The Jacks play it superbad and funky on the Percy Mayfield composition “I Don’t Want To Be President,” with wiry guitar and a friendly, very funny vocal performance. Maher’s spoken introduction and vocal on “Ansonmypants” are as playful and spirited as The Big Bopper’s on “Chantilly Lace.” Here McKendree solos on piano and dials in a roller-rink organ sound, while Funderburgh shifts into T-Bone Walker mode. Three instrumentals round out the program. “Texas Twister” combines blues and R&B in the fashion of Freddy King’s classic instrumentals, and is every bit as catchy; your mind’s eye may well see go-go dancers. The title track has more than a hint of King in its hook, but takes on a definite Stax flavor once McKendree solos, with the drawbars set to give the organ that unmistakable, slightly hollow tone so characteristic of Booker T. At the end of the playlist, “Painkiller” evokes The Meters’ funk with clever syncopation and a “Cissy Strut”-like design. Pieces like these present a case study in how four truly hip parts can interlock seamlessly, when great individual players are also great ensemble players. More importantly, they are downright fun to listen to. 4 Jacks sound like they are having an uncommonly good time making music–their feel is always right on target. An exciting survey of blues and R&B styles, Deal With It never comes close to striking a false note. Highly recommended.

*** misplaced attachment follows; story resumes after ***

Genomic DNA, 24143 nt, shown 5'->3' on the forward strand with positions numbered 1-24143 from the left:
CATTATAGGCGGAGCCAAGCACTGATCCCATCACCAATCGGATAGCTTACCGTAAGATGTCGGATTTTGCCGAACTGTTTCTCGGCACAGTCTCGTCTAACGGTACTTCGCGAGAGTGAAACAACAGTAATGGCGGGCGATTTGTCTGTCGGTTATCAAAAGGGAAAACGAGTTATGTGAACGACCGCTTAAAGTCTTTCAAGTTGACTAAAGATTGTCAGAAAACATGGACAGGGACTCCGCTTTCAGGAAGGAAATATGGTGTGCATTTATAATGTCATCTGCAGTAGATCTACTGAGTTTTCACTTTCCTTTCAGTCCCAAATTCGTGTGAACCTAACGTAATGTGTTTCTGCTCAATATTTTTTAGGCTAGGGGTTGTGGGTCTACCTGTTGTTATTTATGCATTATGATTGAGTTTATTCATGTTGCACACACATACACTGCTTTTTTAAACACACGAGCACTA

TOM HYSLOP

Review copy provided by Frank Roszak Radio Promotions.

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Tomorrow

tomorrow

Andy Poxon

Tomorrow

EllerSoul Records, 2013

andypoxon.com/

http://www.ellersoulrecords.com/

I’ll get this out of the way: Andy Poxon, at 18 years old, is a recording veteran. His first CD, Red Roots, was released three years ago. Now, I don’t rate age any more than I pay attention to looks when I listen to music. I like to consider talent on its own merits, and youth seems most often to be used as a marketing gimmick, like girls with guitars. Neither in itself is any sort of big deal, nor–like Poxon’s distinctive, blazing red Afro–has it any relevance to the music. But this Washington, D.C.-based singer-songwriter-guitarist, whose new album Tomorrow has just been released by EllerSoul Records, is unmistakably developing into an artist to watch.